Miriam calls for 'net revolution' in 2013 polls

Posted at 02/13/2013 3:41 PM | Updated as of 02/13/2013 3:41 PM

Urges netizens to 'weaponize' social media, trump TV

MANILA – Sen. Miriam Defensor Santiago on Wednesday challenged Filipino netizens to “weaponize social media” and use it to ensure that deserving candidates are elected in the 2013 mid-term polls.

“I have risen from my sick bed to issue you this challenge: For God's sake, save this country. Use social media during this three-month campaign period to ensure that our people shall be led to choose deserving national leaders,” the feisty senator said in a speech at the University of the Philippines-Manila.

Santiago said the 52 million Filipino voters are “bored with the antics” of some of the candidates in the upcoming election.

She said: “We are aghast at their resumes. Some of them are not even high school graduates. They resort to all kinds of cheap gimmickry, hoping to provide entertainment for free. They should not be called candidates; they should be called clowns.”

The senator said social media could bring an ominous wave of change in the political beach since rich politicians can no longer bribe all the netizens in cyberspace. She also noted that the Philippines is ranked among the top countries in terms of usage of Facebook, Twitter and YouTube.

The lawmaker urged netizens to demote TV as king of political advertising and instead elevate "as political campaign weapons the tablet and the smart phone.”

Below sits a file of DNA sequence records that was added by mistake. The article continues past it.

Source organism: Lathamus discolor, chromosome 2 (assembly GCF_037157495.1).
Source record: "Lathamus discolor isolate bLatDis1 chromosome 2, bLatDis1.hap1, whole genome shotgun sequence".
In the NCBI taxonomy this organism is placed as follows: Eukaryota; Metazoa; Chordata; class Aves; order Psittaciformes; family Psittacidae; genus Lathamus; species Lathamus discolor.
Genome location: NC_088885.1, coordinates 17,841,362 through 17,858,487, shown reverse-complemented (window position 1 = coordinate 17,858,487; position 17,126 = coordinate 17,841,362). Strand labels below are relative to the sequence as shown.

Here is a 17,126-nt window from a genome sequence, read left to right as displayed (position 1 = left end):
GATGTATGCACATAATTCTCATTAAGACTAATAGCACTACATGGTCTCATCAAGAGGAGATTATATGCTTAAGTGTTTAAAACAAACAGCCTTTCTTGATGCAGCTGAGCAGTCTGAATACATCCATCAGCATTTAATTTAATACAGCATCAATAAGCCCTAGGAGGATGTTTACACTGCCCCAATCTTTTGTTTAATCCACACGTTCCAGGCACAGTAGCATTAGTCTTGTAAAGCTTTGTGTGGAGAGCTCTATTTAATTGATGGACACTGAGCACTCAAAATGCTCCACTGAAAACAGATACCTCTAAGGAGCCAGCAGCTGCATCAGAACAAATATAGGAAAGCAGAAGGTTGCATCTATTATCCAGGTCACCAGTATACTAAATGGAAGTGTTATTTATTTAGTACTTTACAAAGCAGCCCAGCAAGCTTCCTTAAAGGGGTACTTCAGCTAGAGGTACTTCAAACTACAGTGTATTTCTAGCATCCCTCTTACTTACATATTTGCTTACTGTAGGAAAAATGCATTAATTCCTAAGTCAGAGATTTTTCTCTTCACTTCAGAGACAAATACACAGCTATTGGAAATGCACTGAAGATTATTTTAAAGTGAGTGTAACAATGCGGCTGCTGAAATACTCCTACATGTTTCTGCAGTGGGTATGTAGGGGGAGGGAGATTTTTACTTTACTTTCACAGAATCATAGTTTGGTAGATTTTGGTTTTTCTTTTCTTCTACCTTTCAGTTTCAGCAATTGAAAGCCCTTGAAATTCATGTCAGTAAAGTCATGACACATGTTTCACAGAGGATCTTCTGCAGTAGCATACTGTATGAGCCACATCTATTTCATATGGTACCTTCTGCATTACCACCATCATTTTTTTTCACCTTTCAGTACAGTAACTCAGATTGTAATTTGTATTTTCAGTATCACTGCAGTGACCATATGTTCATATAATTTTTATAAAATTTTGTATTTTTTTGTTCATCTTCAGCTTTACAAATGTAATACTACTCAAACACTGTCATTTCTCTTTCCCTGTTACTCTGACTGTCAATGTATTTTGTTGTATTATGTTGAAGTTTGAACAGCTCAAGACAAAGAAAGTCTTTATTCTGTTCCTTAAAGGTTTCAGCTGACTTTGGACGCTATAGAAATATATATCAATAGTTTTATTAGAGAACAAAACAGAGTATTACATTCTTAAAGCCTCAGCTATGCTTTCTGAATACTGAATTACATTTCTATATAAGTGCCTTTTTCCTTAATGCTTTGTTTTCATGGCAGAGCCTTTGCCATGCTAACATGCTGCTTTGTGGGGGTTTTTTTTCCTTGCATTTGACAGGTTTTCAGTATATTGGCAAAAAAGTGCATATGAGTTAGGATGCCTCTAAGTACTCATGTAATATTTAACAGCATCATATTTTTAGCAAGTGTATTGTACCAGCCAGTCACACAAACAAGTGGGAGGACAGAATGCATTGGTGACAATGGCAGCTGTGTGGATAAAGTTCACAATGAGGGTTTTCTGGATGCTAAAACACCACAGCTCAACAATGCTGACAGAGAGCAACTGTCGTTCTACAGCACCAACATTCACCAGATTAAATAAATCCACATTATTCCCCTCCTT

“If the first Edsa revolution was a Xerox revolution, and if Edsa 2 was a text revolution, then the next revolution against political corruption should be called the Net revolution,” she said.

She added: “Social media lowers traditional socio-economic barriers to commanding the spotlight. The power of the rich politicians becomes more porous and the political warlords have less control. It has been said that text messaging, Facebook, Twitter, YouTube, and the Internet have given rise to a reservoir of political energy. Digital technologies enforce the formation and activities of civil society groups: mobs, movements, and civil society organizations.”

Santiago said Filipinos can weaponize social media by providing content that not only informs, but also entertains and motivates. She said issuing a statement, a newsletter, or a Facebook post is not enough.

“We need to enlist the work of more graphic designers, creative writers, videographers, and musicians,” she said.

She also said social media can be used for targeted messaging strategies by sending custom messages to specific audiences online.

She said social media should deliver content so engaging that individual netizens will be motivated to share it.